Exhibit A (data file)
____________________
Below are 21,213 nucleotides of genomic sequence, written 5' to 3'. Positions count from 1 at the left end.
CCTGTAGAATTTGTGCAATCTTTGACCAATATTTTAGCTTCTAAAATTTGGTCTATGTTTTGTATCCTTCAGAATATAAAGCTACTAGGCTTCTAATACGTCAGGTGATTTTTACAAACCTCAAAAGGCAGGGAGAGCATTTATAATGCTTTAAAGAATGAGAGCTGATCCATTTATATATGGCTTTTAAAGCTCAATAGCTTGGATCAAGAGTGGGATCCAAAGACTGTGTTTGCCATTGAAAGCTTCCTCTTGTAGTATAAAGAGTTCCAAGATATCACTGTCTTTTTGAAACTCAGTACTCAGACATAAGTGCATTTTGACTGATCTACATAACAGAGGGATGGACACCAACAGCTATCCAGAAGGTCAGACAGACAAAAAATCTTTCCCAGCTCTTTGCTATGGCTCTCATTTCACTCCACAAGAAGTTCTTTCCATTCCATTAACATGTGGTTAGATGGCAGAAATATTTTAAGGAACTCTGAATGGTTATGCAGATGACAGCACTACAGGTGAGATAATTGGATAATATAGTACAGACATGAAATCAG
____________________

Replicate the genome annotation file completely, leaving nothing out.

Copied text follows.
Below are 21,213 nucleotides of genomic sequence, written 5' to 3'. Positions count from 1 at the left end.
CCTGTAGAATTTGTGCAATCTTTGACCAATATTTTAGCTTCTAAAATTTGGTCTATGTTTTGTATCCTTCAGAATATAAAGCTACTAGGCTTCTAATACGTCAGGTGATTTTTACAAACCTCAAAAGGCAGGGAGAGCATTTATAATGCTTTAAAGAATGAGAGCTGATCCATTTATATATGGCTTTTAAAGCTCAATAGCTTGGATCAAGAGTGGGATCCAAAGACTGTGTTTGCCATTGAAAGCTTCCTCTTGTAGTATAAAGAGTTCCAAGATATCACTGTCTTTTTGAAACTCAGTACTCAGACATAAGTGCATTTTGACTGATCTACATAACAGAGGGATGGACACCAACAGCTATCCAGAAGGTCAGACAGACAAAAAATCTTTCCCAGCTCTTTGCTATGGCTCTCATTTCACTCCACAAGAAGTTCTTTCCATTCCATTAACATGTGGTTAGATGGCAGAAATATTTTAAGGAACTCTGAATGGTTATGCAGATGACAGCACTACAGGTGAGATAATTGGATAATATAGTACAGACATGAAATCAG